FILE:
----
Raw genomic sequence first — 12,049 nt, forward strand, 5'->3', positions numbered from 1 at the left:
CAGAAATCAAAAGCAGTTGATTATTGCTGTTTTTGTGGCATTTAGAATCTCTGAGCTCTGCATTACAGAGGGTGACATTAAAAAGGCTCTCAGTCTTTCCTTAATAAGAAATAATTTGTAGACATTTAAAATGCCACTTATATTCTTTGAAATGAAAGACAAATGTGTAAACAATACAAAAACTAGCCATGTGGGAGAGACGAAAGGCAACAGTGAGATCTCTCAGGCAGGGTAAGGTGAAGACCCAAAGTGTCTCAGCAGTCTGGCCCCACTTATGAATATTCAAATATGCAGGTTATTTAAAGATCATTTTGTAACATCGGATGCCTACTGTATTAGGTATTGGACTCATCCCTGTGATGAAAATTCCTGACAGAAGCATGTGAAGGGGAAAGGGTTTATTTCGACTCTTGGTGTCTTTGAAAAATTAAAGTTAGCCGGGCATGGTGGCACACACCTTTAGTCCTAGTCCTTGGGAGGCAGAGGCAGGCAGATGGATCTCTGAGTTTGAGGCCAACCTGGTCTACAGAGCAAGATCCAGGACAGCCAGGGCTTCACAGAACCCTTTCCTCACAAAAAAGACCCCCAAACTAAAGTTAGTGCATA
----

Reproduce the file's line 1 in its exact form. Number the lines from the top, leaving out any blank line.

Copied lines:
Raw genomic sequence first — 12,049 nt, forward strand, 5'->3', positions numbered from 1 at the left: